|Spruced up Sandpoint Historic Train Depot|
Do you have a good idea of what inspires you, makes you choose to work with particular colors or designs? I thought I did: clean lines, interesting angles, symmetry, repeating geometric shapes, everything orderly. I often think it's that traditional quilting background of mine and the study of antique quilts underlying this tendency in so much of my work. The curves and texture and autumn palette I know comes from my long time habit of walks in nature. So imagine my surprise when sorting through some photos of our recently restored historic train depot that I found them less interesting to me than the ones I took of the station in its dilapidated state. Here are some before and after shots to show what I mean.
Most of the restoration has been to the outside of the building, to stop damage from a leaking roof and crumbling mortar. I'd tried to capture the crack running down one wall under the window near a loading bay. The rest is a bit of a mess.
Here's the wall "better" and I must admit I rather like the way they painted that loading by door. Except for that, this area has lost that "worn" character that theoretically I should not be drawn to. All neat and pretty and orderly design elements which I always think of as my core inspiration.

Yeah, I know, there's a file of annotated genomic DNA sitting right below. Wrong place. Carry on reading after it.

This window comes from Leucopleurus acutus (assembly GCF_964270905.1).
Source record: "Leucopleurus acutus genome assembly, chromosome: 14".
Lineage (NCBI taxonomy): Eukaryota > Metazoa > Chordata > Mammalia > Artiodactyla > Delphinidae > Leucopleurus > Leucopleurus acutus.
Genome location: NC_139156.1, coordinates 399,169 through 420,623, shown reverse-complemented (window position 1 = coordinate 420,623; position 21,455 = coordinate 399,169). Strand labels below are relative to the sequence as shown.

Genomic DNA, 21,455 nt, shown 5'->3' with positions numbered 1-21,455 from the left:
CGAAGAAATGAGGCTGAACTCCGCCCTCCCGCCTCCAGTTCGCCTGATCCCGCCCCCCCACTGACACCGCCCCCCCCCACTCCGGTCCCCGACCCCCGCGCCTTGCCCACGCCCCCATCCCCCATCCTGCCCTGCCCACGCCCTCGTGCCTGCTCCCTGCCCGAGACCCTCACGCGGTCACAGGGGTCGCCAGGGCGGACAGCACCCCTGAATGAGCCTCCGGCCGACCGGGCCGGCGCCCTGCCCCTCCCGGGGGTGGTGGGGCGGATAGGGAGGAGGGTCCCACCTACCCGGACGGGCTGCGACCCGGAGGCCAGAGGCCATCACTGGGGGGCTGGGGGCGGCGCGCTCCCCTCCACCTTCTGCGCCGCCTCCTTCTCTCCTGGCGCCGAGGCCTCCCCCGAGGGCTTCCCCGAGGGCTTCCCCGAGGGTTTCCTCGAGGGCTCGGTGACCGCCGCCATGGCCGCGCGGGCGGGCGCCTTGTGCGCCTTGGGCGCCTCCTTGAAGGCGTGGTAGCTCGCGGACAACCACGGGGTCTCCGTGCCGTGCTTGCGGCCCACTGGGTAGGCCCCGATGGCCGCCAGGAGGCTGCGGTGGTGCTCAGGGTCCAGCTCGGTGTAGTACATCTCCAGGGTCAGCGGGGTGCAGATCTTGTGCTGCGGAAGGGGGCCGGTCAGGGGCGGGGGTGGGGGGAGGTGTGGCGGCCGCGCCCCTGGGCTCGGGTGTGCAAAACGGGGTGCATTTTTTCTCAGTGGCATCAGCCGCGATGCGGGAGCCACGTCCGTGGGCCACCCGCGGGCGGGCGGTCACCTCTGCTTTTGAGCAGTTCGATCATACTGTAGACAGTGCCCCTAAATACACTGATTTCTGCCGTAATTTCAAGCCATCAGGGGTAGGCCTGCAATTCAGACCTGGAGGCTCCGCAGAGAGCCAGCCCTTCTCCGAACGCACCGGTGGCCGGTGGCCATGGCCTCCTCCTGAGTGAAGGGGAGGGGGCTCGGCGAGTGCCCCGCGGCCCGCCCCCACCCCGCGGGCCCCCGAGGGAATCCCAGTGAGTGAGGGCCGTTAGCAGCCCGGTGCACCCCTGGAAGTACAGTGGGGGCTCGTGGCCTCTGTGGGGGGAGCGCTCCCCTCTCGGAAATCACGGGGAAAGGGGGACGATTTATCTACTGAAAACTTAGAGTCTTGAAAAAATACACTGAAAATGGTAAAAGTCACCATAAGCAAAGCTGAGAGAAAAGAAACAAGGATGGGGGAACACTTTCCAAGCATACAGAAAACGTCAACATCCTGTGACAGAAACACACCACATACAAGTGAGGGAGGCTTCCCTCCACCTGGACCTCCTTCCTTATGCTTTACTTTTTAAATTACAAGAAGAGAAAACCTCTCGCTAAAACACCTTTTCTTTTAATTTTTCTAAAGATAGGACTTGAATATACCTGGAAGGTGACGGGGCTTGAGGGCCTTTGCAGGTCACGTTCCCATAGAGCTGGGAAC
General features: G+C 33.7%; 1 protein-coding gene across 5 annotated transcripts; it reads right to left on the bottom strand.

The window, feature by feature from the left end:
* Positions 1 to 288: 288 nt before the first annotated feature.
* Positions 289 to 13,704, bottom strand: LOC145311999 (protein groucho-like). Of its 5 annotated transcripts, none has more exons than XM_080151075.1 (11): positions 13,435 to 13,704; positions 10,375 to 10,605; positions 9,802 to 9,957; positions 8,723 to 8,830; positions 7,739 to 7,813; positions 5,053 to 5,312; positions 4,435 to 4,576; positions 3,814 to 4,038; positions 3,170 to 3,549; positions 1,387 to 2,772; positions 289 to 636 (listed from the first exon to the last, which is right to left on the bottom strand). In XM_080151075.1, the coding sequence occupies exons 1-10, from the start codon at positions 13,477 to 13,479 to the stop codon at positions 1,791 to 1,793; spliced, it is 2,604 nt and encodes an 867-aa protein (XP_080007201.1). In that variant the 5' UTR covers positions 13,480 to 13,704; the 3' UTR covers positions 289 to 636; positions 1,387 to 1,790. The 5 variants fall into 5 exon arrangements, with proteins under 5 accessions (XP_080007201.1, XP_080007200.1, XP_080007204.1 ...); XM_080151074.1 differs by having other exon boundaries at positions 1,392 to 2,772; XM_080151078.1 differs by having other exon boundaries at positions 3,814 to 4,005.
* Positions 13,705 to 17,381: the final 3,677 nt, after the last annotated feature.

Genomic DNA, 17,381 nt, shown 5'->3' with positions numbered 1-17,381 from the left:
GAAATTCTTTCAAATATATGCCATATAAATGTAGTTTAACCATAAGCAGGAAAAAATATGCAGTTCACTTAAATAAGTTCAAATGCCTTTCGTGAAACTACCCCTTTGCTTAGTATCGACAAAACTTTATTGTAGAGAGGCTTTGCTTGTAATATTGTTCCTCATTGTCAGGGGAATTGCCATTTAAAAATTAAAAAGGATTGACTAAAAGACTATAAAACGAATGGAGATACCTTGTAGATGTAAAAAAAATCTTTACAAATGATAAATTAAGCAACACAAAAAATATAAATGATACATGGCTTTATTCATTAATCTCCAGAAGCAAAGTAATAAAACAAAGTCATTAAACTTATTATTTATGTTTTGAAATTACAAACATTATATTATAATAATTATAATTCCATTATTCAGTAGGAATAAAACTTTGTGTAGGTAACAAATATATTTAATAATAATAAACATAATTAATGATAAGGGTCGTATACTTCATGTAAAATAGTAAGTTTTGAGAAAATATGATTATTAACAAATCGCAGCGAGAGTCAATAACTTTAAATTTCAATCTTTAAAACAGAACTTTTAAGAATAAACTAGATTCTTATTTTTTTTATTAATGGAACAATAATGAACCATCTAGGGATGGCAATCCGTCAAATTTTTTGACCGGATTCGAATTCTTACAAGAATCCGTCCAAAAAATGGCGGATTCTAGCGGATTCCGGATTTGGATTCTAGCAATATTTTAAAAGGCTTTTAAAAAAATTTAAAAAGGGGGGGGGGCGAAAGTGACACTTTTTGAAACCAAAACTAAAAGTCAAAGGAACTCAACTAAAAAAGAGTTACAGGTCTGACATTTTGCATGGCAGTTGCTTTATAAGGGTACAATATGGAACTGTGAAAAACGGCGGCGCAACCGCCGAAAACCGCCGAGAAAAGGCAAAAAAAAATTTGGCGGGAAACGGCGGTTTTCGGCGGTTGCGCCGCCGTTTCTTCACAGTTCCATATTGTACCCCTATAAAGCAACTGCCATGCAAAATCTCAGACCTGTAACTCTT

The brick platform along this side of the building and wrapping around to the front was falling apart, some bricks missing. It reminded me of some quilts I'd seen where the geometric pattern started falling apart and off the quilt. Could I do this, I remember wondering?
I was glad to see that the brickwork had been restored and in some areas replaced with new bricks. But now in a photo it struck me as rather boring from an inspiration point of view, although quite lively from the perspective of placement and value
Here is where old meets new. I realized how much more I preferred the old. Maybe the new will weather over time to be more appealing to me.
And as much as we admire a building that has been saved from destruction, what about its smoothed out surface and straightening up soon has us moving on?
Well, I can't say that is a hundred percent true for me. I still stare at newer buildings and want to sketch them, still entranced with their lines and angles, especially ones that soar into the sky, and dream of capturing that perspective in cloth, if only abstractly. But now I see better this other thing that can draw my attention, things opposite to what I think I prefer, the gentle decay that says "Look again. There's a lot going on here even as I slowly disappear."